Not only have the women gained confidence, but their families, who stand to gain much needed income from the enterprise, are also enthused, as Suita Devi, 45, reports. “Family is accepting our change,” she says.
Santosh Kumari, 41, feels very positive about continuing the enterprise. “We feel good,” she says. “We are earning profits.”
Radha Devi, 33, compares her life before the mushroom enterprise to her life now: “After household work – washing clothes, cooking, and cleaning, we used to sit idle at home—sleeping,” she recalls. “Or we stitched sweaters for family members. We never went out in the sun during the afternoon. Now we spend 2 hours a day mushroom farming.”
Although much has already been accomplished in the village of Pandori, some areas are still in need of support. In February 2018, Amrita SeRVe conducted a toilet survey. Out of 135 households, only 57 households had their own private toilet. Some were under construction, but most households did not have the financial support to construct one. Shampi Sharma has been following up with the uncompleted ones. In March, one person constructed a pit, and in April, 2 toilets were constructed and ready for use. In May, one more person constructed a toilet building. Amrita SeRVe will provide help in availing benefits from the government scheme for building toilets.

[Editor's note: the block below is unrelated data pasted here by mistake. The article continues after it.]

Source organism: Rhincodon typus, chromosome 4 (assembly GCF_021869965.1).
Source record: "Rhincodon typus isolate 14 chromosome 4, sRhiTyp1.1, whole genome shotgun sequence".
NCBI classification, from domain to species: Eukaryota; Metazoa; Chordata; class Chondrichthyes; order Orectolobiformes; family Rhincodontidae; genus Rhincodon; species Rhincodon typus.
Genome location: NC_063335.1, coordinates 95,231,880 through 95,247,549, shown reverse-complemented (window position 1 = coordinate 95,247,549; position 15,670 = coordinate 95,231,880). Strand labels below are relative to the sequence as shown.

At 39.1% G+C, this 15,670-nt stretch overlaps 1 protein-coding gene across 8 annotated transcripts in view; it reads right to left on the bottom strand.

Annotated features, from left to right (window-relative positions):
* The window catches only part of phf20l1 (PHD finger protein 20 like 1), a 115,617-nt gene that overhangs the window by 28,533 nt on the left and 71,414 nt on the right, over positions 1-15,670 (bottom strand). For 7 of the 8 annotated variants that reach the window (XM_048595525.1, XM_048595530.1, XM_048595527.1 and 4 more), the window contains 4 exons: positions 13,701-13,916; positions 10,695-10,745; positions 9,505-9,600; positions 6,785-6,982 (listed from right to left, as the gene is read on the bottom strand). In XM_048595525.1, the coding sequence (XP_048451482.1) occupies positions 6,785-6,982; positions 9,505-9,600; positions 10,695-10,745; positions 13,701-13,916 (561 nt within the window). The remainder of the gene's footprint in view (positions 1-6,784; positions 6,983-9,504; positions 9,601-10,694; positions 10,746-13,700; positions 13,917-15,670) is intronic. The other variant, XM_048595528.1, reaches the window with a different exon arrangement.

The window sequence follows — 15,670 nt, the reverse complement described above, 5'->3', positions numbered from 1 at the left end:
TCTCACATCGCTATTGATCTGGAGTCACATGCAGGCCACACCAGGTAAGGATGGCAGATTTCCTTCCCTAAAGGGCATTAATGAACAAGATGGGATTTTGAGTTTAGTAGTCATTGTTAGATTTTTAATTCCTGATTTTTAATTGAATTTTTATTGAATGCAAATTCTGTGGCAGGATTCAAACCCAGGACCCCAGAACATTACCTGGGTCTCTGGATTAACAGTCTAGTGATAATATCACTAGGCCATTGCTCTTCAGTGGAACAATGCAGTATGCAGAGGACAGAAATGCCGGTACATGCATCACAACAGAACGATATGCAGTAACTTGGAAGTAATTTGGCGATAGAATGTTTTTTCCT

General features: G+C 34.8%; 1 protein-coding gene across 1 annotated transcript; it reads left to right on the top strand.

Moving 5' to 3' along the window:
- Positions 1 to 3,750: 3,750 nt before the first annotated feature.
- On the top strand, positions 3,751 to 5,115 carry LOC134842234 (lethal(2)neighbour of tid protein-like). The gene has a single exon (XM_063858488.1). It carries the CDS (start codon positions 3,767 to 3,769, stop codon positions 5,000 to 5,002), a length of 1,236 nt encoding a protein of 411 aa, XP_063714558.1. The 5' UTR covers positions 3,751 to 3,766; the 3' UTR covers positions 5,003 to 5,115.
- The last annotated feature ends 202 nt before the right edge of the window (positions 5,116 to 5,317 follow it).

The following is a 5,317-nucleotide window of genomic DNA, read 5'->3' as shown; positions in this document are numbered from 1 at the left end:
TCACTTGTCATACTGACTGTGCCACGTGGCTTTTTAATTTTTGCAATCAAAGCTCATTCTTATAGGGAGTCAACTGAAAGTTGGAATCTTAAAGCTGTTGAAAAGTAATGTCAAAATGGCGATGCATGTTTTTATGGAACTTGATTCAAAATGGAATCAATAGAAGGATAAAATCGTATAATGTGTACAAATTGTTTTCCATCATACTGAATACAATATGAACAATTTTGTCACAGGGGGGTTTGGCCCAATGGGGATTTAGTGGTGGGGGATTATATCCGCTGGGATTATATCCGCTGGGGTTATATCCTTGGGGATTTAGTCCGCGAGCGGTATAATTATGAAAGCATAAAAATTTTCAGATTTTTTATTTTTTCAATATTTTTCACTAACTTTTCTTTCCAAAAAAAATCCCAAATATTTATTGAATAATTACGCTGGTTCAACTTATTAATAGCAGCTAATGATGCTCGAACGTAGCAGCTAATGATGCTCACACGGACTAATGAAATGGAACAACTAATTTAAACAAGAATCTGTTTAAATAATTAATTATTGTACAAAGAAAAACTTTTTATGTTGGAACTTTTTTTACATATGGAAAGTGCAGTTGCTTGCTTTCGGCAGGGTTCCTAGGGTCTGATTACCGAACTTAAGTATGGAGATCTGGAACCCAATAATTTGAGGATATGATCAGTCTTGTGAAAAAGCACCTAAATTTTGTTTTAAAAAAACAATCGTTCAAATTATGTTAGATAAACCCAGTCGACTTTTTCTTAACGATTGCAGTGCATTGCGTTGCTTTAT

The goal of Amrita SeRVe is to help villages become self-reliant. Harnessing the collective power of the women to generate income and thereby uplift their families is one crucial step. Providing practical training, along with the placement of home-grown village coordinators, are the catalysts for this kind of growth. Literacy and awareness training aids villagers in availing themselves of government schemes they were previously unaware of or unable to take advantage of.
Five years after Pandori was adopted by Amma, village resident Sudesh Devi sums up the key pivotal changes: “The children, the youth, the women, the aged—-everyone has become active and aware of their village now. The Swachhata Mission, cleanliness drives, was also a big gift because now people have started keeping their houses and surroundings clean. We are always ready to contribute in whatever way to uplift our village, and we always support this organization.”